It’s written all over your face
Baby, I can feel your halo
Pray it won’t fade away

I can feel your halo
I can see your halo
I can feel your halo
I can see your halo
Halo, ooh ooh…..

Hit me like a ray of sun
Burning through my darkest night
You’re the only one that I want
Think I’m addicted to your light
I swore I’d never fall again
But this don’t even feel like falling
Gravity can’t forget
To pull me back to the ground again

It’s like I’ve been awakened
Every rule I had, you break it
It’s the risk that I’m taking
I’m never gonna shut you out!

Everywhere I’m looking now
I’m surrounded by your embrace
Baby, I can see your halo
You know you’re my saving grace
You’re everything I need and more
It’s written all over your face
Baby, I can feel your halo
I pray it won’t fade away

I can feel your halo
I can see your halo…

“Halo” written by Beyonce Knowles, Ryan Todder,  E. Kidd Bogart; C & P Sony / Columbia

 

What a Day! continued

The rest of the day is a bit of a blur now.

As my wife was being patched up in the theatre I was ushered off to a side room with my gorgeous new twin babies. In hindsight I probably should have been more worried; I was more just overwhelmed by the 2 utterly helpless but utterly beautiful tiny little sleeping people I suddenly found myself alone with & responsible for. We had already developed a huge admiration for the expertise, professionalism, humanity & compassion of the lead Obstetrician so I trusted & was reassured by her & her team. It couldn’t stop the unease fighting with the elation as I found myself alone with my 2 new helpless children while my wife was still in the operating theatre.

The main thing I remember is their frequently waking up & crying & my efforts to get them back to sleep. I wheeled them around the room in their cot; the motion seemed to soothe them. Then I kept having running battles with staff who came in, opened the curtains & turned on all the lights, then ran out again. Result: immediate crying. So I’d go around  closing the curtains & switching off the lights, resulting in peaceful sleeping babies: until the next 1 came in. Some staff did actually come in & do apparently important things, so I let them keep the lights on 🙂

I also soon found that sticking a finger in Jake’s mouth sent him back off to sleep as well.  That boy has got 1 powerful suck: he can actually hurt my fingers! Then my little Ellie grabbed my finger with her hand, wrapped her tiny little fingers around it & wouldn’t let go…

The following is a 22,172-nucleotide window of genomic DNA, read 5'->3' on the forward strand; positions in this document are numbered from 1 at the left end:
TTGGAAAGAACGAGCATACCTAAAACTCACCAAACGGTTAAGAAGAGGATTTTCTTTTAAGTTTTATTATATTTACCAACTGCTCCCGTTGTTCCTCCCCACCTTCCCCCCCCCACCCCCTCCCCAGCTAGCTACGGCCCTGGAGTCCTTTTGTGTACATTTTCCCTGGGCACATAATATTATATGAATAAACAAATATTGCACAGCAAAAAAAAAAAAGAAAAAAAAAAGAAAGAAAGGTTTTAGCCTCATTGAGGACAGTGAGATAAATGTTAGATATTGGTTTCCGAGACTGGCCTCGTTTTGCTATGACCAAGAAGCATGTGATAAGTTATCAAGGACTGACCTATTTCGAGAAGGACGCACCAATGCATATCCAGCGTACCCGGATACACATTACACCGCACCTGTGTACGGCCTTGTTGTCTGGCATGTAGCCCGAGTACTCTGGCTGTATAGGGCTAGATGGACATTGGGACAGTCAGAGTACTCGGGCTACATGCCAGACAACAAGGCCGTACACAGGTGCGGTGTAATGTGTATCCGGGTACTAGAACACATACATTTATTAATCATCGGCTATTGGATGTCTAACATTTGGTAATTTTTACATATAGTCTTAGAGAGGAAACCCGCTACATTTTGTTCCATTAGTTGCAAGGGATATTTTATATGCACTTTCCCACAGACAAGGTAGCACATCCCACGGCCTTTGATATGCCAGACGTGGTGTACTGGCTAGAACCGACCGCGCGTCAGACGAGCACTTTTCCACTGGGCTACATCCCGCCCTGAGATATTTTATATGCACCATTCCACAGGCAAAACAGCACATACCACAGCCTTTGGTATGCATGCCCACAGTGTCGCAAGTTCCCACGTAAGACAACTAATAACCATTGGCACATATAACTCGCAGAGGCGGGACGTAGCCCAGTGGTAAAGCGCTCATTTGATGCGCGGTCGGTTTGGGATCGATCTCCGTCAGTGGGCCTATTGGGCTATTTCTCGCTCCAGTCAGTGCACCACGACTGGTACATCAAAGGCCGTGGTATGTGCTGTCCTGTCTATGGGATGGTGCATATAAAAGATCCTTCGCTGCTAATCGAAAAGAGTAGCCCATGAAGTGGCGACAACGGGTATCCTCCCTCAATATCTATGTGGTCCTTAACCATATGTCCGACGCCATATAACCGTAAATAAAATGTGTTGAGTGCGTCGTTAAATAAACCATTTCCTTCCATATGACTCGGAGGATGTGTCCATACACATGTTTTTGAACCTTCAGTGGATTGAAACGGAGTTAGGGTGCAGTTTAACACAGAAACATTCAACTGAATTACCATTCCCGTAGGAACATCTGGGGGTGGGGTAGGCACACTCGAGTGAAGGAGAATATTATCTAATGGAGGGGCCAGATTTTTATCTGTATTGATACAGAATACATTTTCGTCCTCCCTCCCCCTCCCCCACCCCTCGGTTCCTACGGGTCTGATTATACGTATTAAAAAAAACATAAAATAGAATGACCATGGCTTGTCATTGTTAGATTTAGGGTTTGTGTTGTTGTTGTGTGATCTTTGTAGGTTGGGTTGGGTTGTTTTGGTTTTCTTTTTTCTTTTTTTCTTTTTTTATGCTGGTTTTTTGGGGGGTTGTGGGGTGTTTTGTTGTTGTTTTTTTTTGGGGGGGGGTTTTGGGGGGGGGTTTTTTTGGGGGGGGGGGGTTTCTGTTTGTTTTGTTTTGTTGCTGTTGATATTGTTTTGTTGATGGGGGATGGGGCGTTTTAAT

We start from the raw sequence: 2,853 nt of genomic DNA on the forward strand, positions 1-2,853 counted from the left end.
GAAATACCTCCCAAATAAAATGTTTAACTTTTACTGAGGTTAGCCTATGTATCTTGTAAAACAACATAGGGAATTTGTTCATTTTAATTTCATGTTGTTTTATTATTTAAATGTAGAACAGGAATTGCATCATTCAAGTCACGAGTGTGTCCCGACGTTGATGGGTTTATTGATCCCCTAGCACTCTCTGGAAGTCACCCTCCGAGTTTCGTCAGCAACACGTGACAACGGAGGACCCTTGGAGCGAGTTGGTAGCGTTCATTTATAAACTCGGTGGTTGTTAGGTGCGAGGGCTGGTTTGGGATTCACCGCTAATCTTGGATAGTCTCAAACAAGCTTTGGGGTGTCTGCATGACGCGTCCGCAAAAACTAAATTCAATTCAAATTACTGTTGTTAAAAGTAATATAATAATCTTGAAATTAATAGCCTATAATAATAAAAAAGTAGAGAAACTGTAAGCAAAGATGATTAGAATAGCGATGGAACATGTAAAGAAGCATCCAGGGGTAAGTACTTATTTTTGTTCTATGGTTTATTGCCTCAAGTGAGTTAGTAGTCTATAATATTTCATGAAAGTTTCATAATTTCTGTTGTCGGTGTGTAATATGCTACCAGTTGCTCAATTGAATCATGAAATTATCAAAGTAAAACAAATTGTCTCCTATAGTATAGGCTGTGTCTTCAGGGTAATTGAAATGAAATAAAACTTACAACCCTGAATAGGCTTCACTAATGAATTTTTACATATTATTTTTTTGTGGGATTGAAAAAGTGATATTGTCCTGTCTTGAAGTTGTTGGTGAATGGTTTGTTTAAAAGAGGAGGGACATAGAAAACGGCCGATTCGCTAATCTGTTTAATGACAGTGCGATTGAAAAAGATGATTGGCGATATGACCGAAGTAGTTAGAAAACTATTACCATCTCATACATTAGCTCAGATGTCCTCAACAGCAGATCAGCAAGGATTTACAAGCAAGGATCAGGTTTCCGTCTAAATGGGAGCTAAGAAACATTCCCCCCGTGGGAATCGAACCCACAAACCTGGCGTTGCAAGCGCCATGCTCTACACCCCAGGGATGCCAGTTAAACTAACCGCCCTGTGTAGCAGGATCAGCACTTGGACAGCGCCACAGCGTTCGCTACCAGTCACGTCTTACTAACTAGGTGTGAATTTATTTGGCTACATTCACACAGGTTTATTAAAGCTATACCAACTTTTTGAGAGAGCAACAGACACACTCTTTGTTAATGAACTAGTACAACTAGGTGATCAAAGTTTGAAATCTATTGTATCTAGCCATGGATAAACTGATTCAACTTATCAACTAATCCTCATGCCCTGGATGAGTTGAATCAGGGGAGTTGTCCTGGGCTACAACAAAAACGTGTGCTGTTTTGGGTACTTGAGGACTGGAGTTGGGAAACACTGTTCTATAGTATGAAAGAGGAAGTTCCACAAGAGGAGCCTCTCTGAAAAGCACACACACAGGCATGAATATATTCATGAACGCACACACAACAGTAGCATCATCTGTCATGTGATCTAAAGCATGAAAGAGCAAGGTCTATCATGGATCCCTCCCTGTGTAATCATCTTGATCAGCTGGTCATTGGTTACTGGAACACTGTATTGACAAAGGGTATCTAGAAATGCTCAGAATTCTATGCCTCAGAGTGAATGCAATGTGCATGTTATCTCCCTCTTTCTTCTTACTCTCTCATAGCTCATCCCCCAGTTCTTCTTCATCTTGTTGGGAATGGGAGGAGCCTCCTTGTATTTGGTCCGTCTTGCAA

"It's like I've been awakened... I've got my angel now"

It was a moment where it felt like that up until then I hadn’t really lived.

Eventually my wife was wheeled in & we were all led off to the HDU: High Dependency Unit.  What happened there? Not really sure! I seem to remember lots of people coming & going, doing tests, asking questions, giving us bits of paper to read or sign.  At 1 point a Paediatrician tried to take blood from both babies for tests: by pricking a heel then shaking & squeezing. She seemed to take forever, & the babies seemed really distressed. After a bit she came back & told us she still didn’t have enough blood & needed to do it again. We couldn’t stand to see our helpless newborns so distressed! After finding out why they wanted the blood, & deciding it wasn’t urgent we asked them to postpone: which they did.

My lovely wife has always been keen to get them breast-feeding as soon as possible. In hindsight this was very ambitious. It’s especially difficult with twins apparently & a lot of mothers don’t even try, after her worse than expected C-Section she wasn’t really in a fit state for it.

We did seem to have some success, & their different personalities, even though newborn, were already emerging. Jake was & is never happier than when on his mother’s breast: the suction in that mouth is incredible! Ellie on the other hand mostly just wanted to sleep, & didn’t seem to want to feed much at all.  Jake’s a little trier too: he seemed determined to get his food at all costs, & my wife – although loving every second – was finding it quite painful. No photos: I value my testicles & I’d like to keep them where they are please.

I left them (my wife & babies, not my testicles) in the capable hands of the midwives & other staff to head home at around 8.30pm, very tired, very hungry & very happy.

What a day!

On Friday, in just a few hours ‘we’ went from this: To this:

We’d had a rough night the night before. For a while lovely wife had been uncomfortable, sore from internal bumping, bloated, with a constantly upset tummy, etc. She’d had even more trouble sleeping than usual though: we think she’d started going into labour, so even though it  was technically still  a week early her C-Section was timed perfectly.

At our prelim. they’d told us to be there for 730 but that they didn’t know when the op. would start. We got there fashionably late. We were  expecting the usual long NHS wait: I’d brought several books, food, drinks, a tent, a moonshine still & my guitar.  (Some of those might be made up: Ed.). When we got there though it was all go: lovely wife was whisked straight into pre-op. Before we knew it she was off somewhere being poked,  prodded & injected & I was dressed in scrubs grabbing some shut-eye outside the operating theatre.